|Appears in Collections:||Psychology Journal Articles|
|Peer Review Status:||Refereed|
|Title:||Face and voice attractiveness judgments change during adolescence|
|Authors:||Saxton, Tamsin K|
DeBruine, Lisa M
Jones, Benedict C
Roberts, S Craig
|Citation:||Saxton TK, DeBruine LM, Jones BC, Little A & Roberts SC (2009) Face and voice attractiveness judgments change during adolescence, Evolution and Human Behavior, 30 (6), pp. 398-408.|
|Abstract:||We investigated ratings of face and voice traits that adults find attractive and that are thought to cue mate value (facial symmetry, averageness and sexual dimorphism, and vocal pitch) amongst children aged 11 - 15, an age group which spans the time during which mate choice judgments become relevant. We took measurements of the pubertal development of the raters. When judging male faces, preferences increased significantly with age for averageness, symmetry and (when judged by female but not male raters) femininity. When judging female faces, increased age corresponded to increased preference only for judgments of female facial averageness, and not female facial femininity or symmetry. However, even the younger group of children demonstrated significant preferences for all of these cues. Children also rated opposite-sex voices which had been manipulated in pitch; only older girls preferred lower pitches in boys' voices, while unexpectedly, younger boys had a significantly stronger preference than older boys for higher-pitched female voices. Once the effects of rater age had been controlled, increased pubertal development corresponded significantly with increased preference for low pitch in male voices in judgments made by girls; and with preference for femininity in male faces in judgments made by boys. Overall, our results may reflect the differential biological and social relevance of males and females as potential mates and potential allies, and suggest both effects of experience and exposure, and individual biological development, in the formation of face and voice pitch preferences.|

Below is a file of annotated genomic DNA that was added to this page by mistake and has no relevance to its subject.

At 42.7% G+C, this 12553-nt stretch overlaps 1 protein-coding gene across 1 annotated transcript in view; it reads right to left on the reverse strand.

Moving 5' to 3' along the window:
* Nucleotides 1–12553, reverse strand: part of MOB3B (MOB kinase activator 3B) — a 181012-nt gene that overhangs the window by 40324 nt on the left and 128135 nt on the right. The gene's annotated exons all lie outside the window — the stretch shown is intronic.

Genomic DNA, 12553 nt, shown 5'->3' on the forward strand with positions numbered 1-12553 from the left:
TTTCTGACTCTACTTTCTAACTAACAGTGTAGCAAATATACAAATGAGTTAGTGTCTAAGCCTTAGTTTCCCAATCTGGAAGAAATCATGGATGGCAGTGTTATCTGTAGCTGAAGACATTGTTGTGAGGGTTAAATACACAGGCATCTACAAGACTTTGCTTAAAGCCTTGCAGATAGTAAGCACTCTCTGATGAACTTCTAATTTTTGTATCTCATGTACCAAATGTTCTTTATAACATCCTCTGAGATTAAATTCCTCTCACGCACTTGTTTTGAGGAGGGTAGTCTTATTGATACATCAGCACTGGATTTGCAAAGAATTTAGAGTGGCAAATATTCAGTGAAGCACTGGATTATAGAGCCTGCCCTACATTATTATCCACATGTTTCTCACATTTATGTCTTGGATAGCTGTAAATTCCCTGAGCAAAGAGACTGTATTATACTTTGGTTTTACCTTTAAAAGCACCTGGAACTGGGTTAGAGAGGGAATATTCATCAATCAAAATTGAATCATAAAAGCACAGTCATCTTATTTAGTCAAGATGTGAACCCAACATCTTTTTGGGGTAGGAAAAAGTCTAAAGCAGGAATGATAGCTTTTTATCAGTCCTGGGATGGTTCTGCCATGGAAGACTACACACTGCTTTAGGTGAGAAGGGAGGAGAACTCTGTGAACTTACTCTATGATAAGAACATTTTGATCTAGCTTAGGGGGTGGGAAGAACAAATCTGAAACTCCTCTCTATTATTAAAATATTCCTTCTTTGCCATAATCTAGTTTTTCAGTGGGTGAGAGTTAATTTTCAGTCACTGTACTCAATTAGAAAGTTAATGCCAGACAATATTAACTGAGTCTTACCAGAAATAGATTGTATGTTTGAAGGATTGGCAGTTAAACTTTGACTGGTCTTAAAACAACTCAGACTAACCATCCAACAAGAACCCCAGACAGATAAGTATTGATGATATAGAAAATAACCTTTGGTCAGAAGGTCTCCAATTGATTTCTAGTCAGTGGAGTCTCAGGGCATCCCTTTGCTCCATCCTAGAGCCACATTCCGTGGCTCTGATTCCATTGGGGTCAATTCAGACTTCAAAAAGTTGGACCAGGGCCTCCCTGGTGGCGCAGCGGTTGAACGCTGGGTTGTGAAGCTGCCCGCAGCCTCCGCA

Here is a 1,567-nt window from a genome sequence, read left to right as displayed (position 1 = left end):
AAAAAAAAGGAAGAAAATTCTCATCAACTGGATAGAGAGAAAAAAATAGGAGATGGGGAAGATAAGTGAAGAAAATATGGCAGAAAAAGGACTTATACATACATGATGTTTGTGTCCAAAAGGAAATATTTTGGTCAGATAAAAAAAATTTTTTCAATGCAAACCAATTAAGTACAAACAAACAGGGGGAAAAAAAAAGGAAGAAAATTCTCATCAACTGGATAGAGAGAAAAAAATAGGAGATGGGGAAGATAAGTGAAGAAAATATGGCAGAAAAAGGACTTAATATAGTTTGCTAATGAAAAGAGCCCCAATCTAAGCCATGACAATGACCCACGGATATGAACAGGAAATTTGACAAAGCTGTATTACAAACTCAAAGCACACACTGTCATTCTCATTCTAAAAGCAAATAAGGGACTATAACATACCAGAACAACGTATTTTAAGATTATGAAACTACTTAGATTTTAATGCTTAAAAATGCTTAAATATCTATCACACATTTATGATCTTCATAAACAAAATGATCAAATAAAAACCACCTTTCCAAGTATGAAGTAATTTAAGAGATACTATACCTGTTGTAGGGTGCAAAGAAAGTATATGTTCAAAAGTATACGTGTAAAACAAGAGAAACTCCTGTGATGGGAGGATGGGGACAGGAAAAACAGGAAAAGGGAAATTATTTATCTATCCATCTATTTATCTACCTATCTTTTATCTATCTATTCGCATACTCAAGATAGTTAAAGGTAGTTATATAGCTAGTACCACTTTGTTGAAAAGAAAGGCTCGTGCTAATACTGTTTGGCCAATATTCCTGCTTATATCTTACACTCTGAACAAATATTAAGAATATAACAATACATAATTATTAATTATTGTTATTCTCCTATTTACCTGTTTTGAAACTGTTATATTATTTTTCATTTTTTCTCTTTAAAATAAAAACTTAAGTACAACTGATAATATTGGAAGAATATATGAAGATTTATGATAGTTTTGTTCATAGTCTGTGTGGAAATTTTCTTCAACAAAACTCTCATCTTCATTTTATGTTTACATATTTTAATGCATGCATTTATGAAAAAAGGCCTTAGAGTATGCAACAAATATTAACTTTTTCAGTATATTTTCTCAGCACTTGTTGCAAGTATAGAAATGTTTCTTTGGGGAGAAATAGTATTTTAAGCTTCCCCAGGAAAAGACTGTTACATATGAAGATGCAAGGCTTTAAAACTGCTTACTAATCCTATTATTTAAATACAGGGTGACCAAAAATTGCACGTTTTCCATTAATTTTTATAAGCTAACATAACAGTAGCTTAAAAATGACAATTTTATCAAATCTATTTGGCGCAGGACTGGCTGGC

|Rights:||The publisher does not allow this work to be made publicly available in this Repository. Please use the Request a Copy feature at the foot of the Repository record to request a copy directly from the author. You can only request a copy if you wish to use this work for your own research or private study.|
|Affiliation:||University of Liverpool|
University of Aberdeen
University of Aberdeen
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